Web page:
- French Marine Pine Bark Extract
- Pine Bark
- Procyanidin Oligomers
For Patients & Caregivers
Tell your healthcare providers about any dietary supplements you’re taking, such as herbs, vitamins, minerals, and natural or home remedies. This will help them manage your care and keep you safe.
How It Works
Pine bark extract has been used for a variety of chronic conditions that involve inflammation, but larger studies are needed.
Pycnogenol is derived from the bark of the French maritime pine tree. Preliminary studies suggest it may improve inflammatory conditions and skin disorders because of its antioxidant and anti-inflammatory properties, but other studies are mixed on whether it benefits cardiovascular health. Large-scale studies are needed to establish the safety and effectiveness of pycnogenol in the treatment of chronic disorders.
To treat cardiovascular disease
A few trials suggest pine bark extract may improve chronic venous insufficiency and endothelial function, but meta-analyses found no benefit with pycnogenol on blood pressure and suggest effects are small for cardiometabolic health. Additional studies are needed.
Attention deficit hyperactivity disorder (ADHD)
One study found pycnogenol is not effective in treating ADHD in adults.
Preliminary studies suggest benefit, but more clinical trials are needed.
Limited studies have been conducted and more trials are needed to establish this use.
Do Not Take If
For Healthcare Professionals
Obtained from the bark of the French maritime pine tree, pine bark extracts contain procyanidins which have antioxidant properties. Various formulations using different species have been marketed, vary in amounts of procyanidins, and are often promoted for use in chronic conditions.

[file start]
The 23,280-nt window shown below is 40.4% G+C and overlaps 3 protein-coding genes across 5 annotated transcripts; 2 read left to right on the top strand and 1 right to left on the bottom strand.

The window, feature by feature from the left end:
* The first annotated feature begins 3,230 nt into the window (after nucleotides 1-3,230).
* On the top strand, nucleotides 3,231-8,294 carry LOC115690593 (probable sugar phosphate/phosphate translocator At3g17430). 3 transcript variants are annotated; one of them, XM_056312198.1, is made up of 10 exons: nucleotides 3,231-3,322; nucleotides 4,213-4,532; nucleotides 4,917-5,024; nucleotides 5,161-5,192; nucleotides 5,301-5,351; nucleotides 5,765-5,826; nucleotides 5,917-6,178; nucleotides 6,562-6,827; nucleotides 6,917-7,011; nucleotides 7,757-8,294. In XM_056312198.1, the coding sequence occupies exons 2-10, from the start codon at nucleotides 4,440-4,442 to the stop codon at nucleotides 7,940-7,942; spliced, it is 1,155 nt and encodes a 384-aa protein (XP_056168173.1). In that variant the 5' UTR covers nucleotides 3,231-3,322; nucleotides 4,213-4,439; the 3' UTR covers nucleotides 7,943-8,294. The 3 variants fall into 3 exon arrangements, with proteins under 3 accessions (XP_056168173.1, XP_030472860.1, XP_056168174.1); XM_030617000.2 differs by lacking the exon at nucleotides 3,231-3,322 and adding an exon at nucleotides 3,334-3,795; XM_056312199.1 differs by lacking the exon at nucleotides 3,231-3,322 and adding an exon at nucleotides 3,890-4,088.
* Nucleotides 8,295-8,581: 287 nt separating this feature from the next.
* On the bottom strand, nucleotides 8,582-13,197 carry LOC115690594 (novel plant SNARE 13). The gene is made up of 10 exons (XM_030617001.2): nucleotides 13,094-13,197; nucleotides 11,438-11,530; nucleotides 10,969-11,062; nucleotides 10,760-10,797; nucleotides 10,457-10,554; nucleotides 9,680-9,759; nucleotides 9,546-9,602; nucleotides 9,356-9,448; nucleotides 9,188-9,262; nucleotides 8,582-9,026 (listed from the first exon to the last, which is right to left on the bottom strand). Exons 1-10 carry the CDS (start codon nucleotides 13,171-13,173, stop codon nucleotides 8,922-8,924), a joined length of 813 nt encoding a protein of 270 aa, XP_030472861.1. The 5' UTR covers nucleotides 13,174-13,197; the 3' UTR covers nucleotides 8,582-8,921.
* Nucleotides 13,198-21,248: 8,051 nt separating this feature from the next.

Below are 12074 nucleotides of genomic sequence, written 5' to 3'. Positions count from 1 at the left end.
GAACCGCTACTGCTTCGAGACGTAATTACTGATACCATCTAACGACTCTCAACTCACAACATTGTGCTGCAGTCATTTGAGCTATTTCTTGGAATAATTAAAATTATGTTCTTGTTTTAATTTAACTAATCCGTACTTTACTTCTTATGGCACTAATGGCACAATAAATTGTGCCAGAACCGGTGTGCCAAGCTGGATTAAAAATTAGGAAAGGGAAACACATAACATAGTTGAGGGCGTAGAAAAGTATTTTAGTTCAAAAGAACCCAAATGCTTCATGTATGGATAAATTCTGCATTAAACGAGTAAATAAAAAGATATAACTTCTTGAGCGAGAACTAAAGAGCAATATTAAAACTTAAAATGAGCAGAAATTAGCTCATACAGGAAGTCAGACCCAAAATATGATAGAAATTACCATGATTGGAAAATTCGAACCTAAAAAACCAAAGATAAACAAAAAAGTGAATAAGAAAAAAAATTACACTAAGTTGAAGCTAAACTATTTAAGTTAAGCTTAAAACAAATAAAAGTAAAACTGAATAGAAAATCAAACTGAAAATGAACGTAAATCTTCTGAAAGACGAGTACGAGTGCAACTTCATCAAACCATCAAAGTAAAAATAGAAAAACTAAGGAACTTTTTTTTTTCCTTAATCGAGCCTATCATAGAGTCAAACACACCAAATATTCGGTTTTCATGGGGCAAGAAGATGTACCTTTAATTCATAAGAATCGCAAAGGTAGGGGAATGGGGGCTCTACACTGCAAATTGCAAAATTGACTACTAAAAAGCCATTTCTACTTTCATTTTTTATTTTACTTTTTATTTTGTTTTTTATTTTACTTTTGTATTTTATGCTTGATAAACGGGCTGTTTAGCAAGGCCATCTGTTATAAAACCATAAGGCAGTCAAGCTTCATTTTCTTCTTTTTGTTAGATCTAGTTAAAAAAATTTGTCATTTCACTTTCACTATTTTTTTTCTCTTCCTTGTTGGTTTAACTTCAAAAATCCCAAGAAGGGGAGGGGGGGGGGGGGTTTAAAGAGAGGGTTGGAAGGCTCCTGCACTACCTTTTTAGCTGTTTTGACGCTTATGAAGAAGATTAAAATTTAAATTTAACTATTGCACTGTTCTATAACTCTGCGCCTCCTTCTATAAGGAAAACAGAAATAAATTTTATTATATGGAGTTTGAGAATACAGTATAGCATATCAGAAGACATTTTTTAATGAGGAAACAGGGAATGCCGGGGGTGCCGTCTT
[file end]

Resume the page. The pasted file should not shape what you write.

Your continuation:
In vitro and animal studies suggest that pine bark extract has antioxidant, anti-inflammatory (6), immunostimulant (1), cardioprotective (20), and neuroprotective (31) effects. It may also have antimicrobial activities (15) (16) (17).
In humans, preliminary data suggest it may reduce menopausal (8), dysmenorrheic (27), and osteoarthritic (9) (10) symptoms. Small studies suggest one pine bark extract formulation may improve oxidative stress and bone turnover markers in postmenopausal osteopenic women (39), and improve nutrition and clinical status in critically ill patients (40). Other data suggest pine bark extract may improve hyperpigmentation (11), erythema (12), and symptoms of endometriosis (13) and lupus (14).
Improvements in endothelial dysfunction (2) (33) and chronic venous insufficiency (5) have also been observed, but a meta-analyses found no benefit with pycnogenol on blood pressure (36), and determined effects were small for cardiometabolic health (37). Another meta-analyses recommended against pycnogenol and various other supplements for musculoskeletal pain (38).
Pycnogenol may enhance memory in elderly participants (7), but studies in adults and children with ADHD yielded mixed results (3) (4). When used in conjunction with L-arginine, pycnogenol improved erectile dysfunction symptoms (18) (29).
Preliminary data suggest pycnogenol may reduce some adverse effects of radiotherapy and chemotherapy (30), but further research is needed.
Systematic reviews have concluded that evidence is insufficient and that large-scale studies are needed to establish the value of various pine bark extract supplements for chronic disorders (34) (41).
Mechanism of Action
The primary constituents of pine bark extracts are procyanidins and phenolic acids (35). Pine bark extract acts as an antioxidant by scavenging reactive oxygen and nitrogen species and suppressing production of peroxides (21). It increases the activities of antioxidant enzymes by increasing the intracellular glutathione levels (22). In addition to increasing NO production which induces vasodilation (2), pine bark extract also blocks the NF-kB activation stimulated by tumor necrosis factor-alpha (TNF-alpha) and inhibits production of adhesion proteins that cause inflammation and atherosclerosis (22).
In vitro, pycnogenol induced apoptosis in human breast cancer cells (23) and reduced neuronal apoptosis, an important feature of Alzheimer’s disease, by decreasing free radical generation (24). In animal studies, cardioprotective effects were also attributed to free radical scavenging (20).